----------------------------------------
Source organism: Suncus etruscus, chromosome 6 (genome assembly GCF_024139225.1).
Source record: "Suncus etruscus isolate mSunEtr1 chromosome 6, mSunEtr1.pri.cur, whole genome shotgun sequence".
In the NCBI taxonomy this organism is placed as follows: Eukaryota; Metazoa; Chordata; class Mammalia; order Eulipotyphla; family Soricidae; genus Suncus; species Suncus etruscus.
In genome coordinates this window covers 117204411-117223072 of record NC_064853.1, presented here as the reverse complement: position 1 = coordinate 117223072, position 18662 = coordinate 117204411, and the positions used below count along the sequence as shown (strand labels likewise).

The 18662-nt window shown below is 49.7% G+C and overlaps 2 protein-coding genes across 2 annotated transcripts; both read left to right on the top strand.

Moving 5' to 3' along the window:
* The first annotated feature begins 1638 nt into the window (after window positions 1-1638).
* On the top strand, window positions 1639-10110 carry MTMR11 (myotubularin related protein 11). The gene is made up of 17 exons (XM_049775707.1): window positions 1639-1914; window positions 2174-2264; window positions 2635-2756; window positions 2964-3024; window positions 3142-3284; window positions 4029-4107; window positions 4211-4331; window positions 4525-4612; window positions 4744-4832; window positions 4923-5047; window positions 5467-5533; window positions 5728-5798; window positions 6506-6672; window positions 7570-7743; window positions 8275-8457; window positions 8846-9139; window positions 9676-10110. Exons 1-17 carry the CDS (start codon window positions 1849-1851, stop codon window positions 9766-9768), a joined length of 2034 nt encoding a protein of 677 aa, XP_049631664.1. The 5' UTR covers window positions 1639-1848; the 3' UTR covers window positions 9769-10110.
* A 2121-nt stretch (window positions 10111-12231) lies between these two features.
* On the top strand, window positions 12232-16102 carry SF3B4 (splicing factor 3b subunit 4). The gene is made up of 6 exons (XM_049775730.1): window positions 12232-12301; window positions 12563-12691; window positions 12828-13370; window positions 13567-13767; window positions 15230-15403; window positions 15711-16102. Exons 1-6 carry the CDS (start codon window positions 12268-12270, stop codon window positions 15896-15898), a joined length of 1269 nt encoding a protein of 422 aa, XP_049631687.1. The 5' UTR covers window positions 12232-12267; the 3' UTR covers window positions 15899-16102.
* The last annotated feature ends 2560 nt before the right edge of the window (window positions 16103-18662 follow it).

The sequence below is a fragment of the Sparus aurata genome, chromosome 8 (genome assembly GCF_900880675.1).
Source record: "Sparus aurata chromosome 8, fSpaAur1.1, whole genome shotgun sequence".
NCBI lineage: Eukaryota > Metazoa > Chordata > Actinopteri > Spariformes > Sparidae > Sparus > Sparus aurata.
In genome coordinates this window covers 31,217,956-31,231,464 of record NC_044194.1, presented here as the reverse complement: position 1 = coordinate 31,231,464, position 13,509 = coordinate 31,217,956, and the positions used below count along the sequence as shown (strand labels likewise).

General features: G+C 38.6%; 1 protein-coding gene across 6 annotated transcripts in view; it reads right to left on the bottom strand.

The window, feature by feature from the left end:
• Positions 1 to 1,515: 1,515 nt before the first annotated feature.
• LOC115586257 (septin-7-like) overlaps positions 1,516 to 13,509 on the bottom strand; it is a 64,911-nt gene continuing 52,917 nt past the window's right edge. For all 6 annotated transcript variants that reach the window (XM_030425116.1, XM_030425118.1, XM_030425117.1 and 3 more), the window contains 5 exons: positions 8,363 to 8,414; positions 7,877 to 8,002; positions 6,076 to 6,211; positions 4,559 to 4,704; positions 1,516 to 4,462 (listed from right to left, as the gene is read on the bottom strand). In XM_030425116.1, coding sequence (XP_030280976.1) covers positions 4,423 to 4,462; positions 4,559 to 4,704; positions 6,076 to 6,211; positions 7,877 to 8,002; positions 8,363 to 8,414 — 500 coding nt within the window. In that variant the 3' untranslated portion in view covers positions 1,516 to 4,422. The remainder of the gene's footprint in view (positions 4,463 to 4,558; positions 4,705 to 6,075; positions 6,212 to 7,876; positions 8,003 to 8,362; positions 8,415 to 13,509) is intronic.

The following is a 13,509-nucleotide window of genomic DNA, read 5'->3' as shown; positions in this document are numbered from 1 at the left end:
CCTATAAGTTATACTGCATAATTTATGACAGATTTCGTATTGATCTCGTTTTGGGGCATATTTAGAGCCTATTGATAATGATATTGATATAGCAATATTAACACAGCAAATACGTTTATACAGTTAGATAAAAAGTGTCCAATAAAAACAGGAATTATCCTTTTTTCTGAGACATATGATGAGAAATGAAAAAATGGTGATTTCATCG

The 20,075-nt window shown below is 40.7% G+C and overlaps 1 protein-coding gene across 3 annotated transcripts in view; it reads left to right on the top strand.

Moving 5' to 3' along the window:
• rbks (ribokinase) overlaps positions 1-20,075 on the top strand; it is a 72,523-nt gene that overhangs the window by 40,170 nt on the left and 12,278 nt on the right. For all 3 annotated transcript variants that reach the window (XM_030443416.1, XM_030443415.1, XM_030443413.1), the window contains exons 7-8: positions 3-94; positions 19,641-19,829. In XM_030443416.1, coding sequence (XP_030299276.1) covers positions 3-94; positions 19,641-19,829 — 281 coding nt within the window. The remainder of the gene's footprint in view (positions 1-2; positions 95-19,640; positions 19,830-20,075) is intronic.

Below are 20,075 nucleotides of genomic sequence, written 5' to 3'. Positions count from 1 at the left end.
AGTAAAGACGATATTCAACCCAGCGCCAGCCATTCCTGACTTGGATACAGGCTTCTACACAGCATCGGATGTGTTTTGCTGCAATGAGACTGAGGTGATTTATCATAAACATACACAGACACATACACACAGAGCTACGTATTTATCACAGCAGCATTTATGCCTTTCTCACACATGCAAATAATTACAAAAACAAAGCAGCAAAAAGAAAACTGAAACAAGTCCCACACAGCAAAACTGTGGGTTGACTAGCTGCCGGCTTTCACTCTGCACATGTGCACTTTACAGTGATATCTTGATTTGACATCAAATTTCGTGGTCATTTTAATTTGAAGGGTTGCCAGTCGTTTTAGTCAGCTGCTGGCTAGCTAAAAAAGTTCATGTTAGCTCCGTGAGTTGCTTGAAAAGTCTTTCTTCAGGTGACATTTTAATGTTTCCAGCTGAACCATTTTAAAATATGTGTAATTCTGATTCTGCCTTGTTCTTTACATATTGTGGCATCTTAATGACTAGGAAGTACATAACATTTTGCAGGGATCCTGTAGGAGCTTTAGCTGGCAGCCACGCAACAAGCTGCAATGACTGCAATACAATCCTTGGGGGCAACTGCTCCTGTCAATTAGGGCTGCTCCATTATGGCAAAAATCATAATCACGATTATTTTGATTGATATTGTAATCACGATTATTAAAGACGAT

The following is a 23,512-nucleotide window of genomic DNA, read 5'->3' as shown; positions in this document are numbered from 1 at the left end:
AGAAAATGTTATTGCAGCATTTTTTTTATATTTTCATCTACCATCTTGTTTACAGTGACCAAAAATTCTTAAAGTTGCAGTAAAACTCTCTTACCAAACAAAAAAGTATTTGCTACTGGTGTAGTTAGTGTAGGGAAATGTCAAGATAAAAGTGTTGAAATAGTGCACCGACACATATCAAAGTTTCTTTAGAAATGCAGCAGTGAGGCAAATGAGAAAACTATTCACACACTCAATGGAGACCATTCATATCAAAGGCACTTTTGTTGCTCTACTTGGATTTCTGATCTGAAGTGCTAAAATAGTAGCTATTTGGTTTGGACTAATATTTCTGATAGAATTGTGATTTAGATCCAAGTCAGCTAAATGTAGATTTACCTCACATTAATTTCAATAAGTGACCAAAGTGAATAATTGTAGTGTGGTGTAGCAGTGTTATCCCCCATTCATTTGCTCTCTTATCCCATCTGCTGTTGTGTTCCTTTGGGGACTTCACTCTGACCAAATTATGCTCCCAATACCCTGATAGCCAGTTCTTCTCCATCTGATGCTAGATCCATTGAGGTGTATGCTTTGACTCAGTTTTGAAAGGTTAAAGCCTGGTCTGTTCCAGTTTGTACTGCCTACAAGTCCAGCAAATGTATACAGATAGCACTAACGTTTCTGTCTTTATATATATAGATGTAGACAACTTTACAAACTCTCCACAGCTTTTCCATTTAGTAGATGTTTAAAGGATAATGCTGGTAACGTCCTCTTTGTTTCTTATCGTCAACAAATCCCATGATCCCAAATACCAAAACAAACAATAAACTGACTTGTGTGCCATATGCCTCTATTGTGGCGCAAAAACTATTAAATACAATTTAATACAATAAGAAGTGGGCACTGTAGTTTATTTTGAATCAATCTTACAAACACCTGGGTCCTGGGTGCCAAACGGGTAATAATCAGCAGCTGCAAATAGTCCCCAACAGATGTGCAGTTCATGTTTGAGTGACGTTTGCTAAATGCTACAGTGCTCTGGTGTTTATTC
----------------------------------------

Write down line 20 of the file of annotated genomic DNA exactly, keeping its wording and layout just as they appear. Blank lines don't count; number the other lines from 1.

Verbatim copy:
The following is a 13,509-nucleotide window of genomic DNA, read 5'->3' as shown; positions in this document are numbered from 1 at the left end: